Alot of people rate 400TX near the EI 250, and develop it in rodinal. I concur with that, and get good negs with a long tonal scale. I actually prefer more contrast than that combination affords, but it's nothing that can't be sorted out in the darkroom.
I've overexposed 400TX by at least 4 stops on my Holga, and still managed to get wonderful prints from those negs. They needed a lot of burning in, and were as grainy as you could want, but the image still worked. It's hard to overexpose a film like Tri-X. You should be in good shape.
Depending on what metering mode you are using, spot, center weighted, or matrix, you may need to expose at 200 in order to avoid underexposure with Tri-X. You could try taking one roll in and asking for reduced development as you say you are inclined to do, and, depending on how that came out, give the same or different instructions on the remaining rolls. I always shoot Tri-X at 200 in 35mm on center weigted meter mode and develop in XTOL 1:3 @68degrees for 12.5 minutes (this is the time that is often recommended for Tri-X exposed at 400). If I wanted to reduce contrast on Tri-X exposed at 200, I would develop it for 10.5 minutes, or less depending on how much I wanted to control contrast. If the subject or lighting was obviously high contrast, I would at least try one roll at a reduced development time and go from there.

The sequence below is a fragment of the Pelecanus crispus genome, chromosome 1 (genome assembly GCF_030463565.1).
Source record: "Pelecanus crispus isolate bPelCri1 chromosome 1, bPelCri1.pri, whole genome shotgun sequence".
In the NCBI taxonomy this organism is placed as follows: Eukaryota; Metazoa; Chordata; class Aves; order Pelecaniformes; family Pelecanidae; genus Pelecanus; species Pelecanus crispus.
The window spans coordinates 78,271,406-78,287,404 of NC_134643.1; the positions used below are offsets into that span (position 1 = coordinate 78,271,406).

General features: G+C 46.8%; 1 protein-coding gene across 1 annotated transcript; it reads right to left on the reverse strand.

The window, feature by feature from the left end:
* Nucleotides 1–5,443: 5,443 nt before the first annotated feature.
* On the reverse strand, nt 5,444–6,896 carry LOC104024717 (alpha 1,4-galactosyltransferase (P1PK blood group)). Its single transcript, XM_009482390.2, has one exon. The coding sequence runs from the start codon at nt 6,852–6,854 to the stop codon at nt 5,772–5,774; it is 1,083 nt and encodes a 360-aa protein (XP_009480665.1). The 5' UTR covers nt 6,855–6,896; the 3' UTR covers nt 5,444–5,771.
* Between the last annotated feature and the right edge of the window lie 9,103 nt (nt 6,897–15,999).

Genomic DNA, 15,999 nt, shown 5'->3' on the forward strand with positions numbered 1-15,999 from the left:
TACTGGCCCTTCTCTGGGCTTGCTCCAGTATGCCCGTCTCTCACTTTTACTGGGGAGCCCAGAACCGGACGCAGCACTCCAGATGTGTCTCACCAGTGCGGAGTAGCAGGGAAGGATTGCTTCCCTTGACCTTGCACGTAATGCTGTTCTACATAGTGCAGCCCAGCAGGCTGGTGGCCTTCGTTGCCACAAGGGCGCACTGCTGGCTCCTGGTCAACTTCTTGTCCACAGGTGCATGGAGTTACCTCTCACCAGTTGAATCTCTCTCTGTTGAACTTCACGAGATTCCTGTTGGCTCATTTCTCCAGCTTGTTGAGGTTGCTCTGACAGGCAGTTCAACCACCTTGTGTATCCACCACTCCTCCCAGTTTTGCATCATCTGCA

My current formula for Tri-X 35mm is 250, Rodinal 1:100, 20 minutes, 20║C, 30 sec. initial agitation, 3 gentle inversions every 3 minutes thereafter. Yields long tonal scale and good grain characteristics, but for low contrast scenes you may want to go to 1:50 and adjust the time accordingly.
Honey, I promise no more searching eBay for cameras.
I'm with Mabman on this one. EI 200, 30 seconds initial agitation, 2 gentle inversions each 30 seconds thereafter for 5 minutes total at 68 degrees f/20 degrees C. This was my standard for Tri-X for years.